Deadline for implementation: December 31st, 2019
|January 2018; |
Deadline for implementation: December 31st, 2019
|Egypt||December 2018 (at least 1 product per distributor)||December 2018 (at least 1 product per distributor)|
|Iraq||– Not yet required||– Not yet required|
|Jordan||December 31st, 2019||December 31st, 2019 (grace periods are possible)|
|Kuwait||– Not yet required||– Not yet required|
|Lebanon||January 1st, 2020 (imported) |
December 31st, 2022 (local)
|– Not yet required|
|Oman||March 1st, 2019||March 1st, 2019 (grace periods are possible)|
|Qatar||January 18th, 2021 (required by HMC*)||January 1st, 2021 (required by HMC*)|
|Saudi Arabia||May 15th, 2015||March 12th, 2017; |
Aggregation – August 20th, 2020
|United Arab Emirates||Required by some institutions only: |
· CCA** – since January 18th, 2021
· BDHA*** – since January 17th, 2021
|Deadline for implementation: June 1st, 2021|
HMC* – Hamad Medical Corporation; CCA** – Cleveland Clinic Abu Dhabi; BDHA*** – Dubai Health Authority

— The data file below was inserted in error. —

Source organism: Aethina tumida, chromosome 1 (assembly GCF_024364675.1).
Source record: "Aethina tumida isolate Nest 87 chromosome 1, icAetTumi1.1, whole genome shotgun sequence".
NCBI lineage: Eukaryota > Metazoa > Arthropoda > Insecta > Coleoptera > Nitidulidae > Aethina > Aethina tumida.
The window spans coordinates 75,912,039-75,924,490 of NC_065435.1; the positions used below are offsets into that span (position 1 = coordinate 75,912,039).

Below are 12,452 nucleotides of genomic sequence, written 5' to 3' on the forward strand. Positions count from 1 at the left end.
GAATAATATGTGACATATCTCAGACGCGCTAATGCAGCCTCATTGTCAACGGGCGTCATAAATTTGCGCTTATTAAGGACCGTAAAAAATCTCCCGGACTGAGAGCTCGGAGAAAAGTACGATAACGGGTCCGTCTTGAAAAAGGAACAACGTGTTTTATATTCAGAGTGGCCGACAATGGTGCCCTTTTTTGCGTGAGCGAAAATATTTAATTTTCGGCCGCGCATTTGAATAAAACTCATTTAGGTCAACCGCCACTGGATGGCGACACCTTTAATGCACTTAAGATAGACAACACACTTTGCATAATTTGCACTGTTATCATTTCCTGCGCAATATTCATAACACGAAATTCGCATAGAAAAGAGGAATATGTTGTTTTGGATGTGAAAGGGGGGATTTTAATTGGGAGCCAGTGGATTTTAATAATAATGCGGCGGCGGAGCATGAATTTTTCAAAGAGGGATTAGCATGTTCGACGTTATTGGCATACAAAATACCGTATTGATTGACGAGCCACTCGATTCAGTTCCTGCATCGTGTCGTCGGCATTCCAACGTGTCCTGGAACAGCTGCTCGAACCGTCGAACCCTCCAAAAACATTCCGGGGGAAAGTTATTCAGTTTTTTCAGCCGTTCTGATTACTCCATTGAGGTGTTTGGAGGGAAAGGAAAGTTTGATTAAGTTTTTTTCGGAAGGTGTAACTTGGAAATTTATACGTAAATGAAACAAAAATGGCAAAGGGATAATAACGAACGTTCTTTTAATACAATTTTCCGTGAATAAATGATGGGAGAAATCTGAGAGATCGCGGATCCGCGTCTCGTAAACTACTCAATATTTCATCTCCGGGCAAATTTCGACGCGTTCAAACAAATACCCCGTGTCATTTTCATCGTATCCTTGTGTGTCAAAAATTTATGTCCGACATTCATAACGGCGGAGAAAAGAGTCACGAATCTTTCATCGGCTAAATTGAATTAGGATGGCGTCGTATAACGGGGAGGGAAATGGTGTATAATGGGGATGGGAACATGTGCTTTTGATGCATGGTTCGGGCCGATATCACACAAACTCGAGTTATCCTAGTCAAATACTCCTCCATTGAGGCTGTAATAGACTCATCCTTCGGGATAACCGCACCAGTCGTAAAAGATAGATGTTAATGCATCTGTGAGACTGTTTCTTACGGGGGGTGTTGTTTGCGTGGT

Drugs barcoding and serialization have become an important regulatory requirement in major MENA markets. The remaining countries in the region are expected to follow suit and introduce the mentioned requirements sooner or later.
Barcoding and serialization are often viewed as more than a regulatory requirement to meet – companies invest in and leverage barcoding and serialization to increase efficiencies, fight the proliferation of counterfeit drugs by securing supply chains, improve inventory visibility, product recalls, etc. Failing to achieve compliance with these regulations can have significant business and financial implications as well.
Therefore, pharmaceutical companies selling or planning to sell to the region should inquire about existing barcoding and serialization regulations, clarify the requirements and implement necessary changes to their product labeling processes.